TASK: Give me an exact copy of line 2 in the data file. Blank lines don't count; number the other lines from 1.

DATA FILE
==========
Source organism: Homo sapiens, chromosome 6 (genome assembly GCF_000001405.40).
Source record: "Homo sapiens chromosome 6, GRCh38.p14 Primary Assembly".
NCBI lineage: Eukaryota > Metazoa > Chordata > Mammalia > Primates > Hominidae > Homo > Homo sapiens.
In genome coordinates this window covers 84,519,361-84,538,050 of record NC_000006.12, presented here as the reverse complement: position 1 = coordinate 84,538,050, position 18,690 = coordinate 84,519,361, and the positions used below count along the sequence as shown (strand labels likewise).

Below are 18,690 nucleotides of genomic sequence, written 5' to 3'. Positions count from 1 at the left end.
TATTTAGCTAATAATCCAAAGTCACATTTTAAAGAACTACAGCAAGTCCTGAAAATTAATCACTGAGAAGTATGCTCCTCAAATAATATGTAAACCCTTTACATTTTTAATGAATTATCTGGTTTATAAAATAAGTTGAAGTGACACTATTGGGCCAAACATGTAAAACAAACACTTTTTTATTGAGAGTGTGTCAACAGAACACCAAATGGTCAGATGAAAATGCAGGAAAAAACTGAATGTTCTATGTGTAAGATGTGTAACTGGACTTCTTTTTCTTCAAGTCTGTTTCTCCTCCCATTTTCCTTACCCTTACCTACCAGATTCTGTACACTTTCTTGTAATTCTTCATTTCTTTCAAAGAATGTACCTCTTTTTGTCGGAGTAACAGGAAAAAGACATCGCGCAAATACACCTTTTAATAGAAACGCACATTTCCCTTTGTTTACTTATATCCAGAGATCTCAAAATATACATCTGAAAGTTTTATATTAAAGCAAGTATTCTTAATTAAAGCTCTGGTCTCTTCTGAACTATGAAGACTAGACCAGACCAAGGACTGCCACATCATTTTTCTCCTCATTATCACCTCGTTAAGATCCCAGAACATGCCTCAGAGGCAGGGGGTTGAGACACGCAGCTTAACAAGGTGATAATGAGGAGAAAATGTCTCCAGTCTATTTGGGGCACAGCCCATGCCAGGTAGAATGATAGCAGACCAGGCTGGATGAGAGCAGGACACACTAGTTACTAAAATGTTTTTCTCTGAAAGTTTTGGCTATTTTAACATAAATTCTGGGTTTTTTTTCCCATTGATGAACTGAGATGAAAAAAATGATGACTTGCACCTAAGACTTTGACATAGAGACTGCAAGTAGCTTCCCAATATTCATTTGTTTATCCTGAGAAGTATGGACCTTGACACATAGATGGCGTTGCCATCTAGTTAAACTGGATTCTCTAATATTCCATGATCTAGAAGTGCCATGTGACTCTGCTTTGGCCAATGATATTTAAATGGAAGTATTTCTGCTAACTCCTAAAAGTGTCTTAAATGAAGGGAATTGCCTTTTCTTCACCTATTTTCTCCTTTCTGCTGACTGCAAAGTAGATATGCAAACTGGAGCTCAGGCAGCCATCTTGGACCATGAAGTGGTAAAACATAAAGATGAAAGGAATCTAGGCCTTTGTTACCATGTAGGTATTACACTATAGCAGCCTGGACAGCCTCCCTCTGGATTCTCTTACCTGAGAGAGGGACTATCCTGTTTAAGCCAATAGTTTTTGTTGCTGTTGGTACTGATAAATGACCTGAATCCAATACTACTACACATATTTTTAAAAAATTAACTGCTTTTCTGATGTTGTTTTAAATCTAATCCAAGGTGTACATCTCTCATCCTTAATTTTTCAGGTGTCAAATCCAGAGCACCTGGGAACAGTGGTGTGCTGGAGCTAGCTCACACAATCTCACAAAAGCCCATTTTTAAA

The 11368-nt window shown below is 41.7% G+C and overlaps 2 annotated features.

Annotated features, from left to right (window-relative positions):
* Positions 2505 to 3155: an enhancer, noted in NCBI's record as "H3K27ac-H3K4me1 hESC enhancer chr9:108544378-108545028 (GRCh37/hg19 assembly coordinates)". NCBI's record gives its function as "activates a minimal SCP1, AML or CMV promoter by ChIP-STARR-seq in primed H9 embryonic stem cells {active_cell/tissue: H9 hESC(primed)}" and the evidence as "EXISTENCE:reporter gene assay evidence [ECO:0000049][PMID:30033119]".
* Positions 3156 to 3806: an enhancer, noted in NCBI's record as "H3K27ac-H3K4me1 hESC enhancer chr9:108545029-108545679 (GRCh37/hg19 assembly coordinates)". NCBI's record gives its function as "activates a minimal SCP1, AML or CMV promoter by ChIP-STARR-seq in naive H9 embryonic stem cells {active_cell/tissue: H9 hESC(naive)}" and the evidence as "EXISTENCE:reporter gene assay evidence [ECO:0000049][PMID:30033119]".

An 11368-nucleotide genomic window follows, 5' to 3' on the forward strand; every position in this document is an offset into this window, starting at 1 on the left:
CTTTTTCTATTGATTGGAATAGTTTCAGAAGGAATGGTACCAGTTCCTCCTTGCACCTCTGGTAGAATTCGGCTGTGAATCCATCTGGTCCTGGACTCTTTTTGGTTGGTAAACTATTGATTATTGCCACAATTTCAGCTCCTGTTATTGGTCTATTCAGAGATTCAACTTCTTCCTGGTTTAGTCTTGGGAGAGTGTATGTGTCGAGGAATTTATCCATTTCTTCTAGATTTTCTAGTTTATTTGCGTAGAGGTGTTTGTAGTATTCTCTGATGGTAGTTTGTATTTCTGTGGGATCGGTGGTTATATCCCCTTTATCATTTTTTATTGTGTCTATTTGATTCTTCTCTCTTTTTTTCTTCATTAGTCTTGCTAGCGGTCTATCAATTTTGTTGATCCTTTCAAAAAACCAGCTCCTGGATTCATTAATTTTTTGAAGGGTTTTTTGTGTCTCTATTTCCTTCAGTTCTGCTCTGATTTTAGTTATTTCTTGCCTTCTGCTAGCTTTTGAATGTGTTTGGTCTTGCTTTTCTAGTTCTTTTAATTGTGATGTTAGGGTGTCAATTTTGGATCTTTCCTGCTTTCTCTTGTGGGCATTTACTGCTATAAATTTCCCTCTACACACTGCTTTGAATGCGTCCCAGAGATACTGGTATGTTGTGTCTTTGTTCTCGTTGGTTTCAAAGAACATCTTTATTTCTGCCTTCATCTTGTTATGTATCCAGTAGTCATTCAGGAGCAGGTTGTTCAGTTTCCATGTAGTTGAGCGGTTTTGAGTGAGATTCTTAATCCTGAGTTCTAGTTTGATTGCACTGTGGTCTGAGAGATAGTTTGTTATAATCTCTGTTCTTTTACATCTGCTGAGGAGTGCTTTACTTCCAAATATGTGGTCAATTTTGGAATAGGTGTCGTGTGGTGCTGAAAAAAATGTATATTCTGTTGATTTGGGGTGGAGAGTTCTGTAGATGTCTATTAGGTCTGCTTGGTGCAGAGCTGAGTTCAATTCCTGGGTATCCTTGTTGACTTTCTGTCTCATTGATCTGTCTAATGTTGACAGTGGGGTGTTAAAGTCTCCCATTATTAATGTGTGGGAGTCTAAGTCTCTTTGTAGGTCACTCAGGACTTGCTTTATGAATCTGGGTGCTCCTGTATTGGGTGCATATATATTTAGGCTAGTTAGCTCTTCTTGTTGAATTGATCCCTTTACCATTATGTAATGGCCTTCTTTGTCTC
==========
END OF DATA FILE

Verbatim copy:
Source record: "Homo sapiens chromosome 6, GRCh38.p14 Primary Assembly".